Technology changing all industries

Forestry, tourism, agriculture and so on all seem to be having revolutions every week

It seems like the end of an era. After more than 80 years of publication, Kamloops Daily News printed its last issue on Saturday.

The newspaper’s owners, Glacier Media, had given its employees 60 days notice the previous Monday.

Nearly 50 people are losing their jobs, including 34 full-time employees.

Kamloops This Week, which formerly belonged to Black Press and now belongs to Aberdeen Publishing of Kelowna, promptly said it is moving from two issues per week to three.

Although the Clearwater Times was printed in Clearwater during its first few years, it then was printed by the Daily News in Kamloops until Black Press took over this newspaper in 1997.

Former Times owner Frank Tonge used to talk about the difficulties involved in printing the paper here.

Just putting out one issue could involve many hours of work.

In winter, there was a constant struggle to keep the temperamental linotype machine warm enough to operate while the corners of the print shop were freezing cold.

After the Daily News started doing the job, Tonge recalled taking the flats with the pages to Kamloops for printing, going for a cup of coffee, and having the job done when he got back.

Now the Times is printed at a Black Press facility in Vernon. We send the pages electronically to Vernon and then a local driver picks up the printed Times and Star/Journal issues and brings them back to the North Thompson.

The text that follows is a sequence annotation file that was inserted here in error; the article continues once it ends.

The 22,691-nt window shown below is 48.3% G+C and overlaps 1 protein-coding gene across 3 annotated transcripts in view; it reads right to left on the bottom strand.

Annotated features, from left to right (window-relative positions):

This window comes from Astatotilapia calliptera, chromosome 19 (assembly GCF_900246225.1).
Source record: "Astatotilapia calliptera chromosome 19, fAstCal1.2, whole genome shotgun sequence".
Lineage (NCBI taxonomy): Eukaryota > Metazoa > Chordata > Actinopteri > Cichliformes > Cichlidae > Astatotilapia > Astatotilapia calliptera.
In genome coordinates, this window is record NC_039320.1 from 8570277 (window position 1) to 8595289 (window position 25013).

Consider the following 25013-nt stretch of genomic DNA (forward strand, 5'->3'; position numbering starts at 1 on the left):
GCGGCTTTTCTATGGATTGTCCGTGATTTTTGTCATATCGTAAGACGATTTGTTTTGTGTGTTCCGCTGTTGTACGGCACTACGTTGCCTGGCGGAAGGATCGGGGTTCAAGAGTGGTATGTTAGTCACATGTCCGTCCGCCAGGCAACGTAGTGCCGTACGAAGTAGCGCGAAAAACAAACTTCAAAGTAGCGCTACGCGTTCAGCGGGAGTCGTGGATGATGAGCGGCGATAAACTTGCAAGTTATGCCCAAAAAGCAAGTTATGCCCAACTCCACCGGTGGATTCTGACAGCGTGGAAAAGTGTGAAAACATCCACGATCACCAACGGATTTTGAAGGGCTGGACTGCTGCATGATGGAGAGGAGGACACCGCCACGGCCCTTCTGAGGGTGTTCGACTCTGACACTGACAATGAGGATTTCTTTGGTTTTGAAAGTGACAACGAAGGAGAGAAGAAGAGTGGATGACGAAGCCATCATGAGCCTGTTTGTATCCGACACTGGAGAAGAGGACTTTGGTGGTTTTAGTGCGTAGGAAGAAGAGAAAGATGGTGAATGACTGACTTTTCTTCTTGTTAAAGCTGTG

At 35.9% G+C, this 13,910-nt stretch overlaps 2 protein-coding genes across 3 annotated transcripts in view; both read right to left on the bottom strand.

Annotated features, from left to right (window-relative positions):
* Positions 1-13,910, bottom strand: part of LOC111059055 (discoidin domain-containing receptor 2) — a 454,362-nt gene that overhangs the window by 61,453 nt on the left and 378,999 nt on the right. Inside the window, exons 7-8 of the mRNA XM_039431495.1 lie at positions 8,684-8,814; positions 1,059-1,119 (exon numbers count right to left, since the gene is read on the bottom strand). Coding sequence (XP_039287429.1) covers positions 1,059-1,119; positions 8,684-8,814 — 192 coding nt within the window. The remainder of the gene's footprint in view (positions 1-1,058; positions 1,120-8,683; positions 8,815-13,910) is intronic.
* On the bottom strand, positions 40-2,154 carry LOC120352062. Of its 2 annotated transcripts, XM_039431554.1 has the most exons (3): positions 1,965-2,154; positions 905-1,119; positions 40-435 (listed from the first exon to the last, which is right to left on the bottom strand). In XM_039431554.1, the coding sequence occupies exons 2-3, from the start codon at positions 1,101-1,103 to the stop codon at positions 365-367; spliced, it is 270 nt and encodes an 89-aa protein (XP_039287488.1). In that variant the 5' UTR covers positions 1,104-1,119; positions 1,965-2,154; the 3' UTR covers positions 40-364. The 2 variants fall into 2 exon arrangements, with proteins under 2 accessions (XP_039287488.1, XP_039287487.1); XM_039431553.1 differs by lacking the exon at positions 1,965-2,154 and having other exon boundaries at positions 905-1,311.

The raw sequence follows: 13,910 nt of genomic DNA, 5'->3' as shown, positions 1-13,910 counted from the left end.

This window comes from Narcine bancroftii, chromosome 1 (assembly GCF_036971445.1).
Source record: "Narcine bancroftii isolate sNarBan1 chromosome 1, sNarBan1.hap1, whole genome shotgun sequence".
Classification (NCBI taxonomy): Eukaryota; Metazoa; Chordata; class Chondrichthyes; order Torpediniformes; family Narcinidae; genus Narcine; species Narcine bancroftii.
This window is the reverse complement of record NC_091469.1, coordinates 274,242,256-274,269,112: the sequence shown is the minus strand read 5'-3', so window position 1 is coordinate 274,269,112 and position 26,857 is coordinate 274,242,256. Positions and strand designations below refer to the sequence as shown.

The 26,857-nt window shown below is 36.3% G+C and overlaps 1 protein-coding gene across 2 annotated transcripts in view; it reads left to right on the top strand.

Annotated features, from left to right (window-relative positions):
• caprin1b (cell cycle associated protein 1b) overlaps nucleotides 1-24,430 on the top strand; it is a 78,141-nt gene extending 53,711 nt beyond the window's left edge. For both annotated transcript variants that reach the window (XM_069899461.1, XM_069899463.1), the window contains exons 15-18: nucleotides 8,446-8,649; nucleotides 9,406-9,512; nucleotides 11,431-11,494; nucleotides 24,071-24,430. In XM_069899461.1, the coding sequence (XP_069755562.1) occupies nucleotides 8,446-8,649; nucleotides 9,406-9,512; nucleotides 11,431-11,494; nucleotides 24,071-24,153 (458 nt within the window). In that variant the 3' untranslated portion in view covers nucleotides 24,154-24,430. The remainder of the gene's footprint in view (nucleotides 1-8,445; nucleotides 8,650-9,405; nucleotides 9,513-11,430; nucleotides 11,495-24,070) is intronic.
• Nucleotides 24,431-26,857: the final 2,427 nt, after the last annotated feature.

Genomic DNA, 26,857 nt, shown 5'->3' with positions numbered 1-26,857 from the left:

Even the Kamloops Daily News gave up having its own printing plant several years ago.

Although one gets the impression that the immediate cause of the Daily News’ demise was an inability of union and management to get along, there can be no doubt that it is also symptomatic of the bigger changes happening in the news industry.

In fact, the rise of technology is changing everything, not just the news industry. Possibly it is more apparent in the news industry because it deals within information, but forestry, tourism, agriculture and so on all seem to be having revolutions every week.

It is hard to predict anything anymore except there will be change, change, and more change.

 

It really is the end of an era – and the beginning of what we hope will be an exciting and rewarding new one.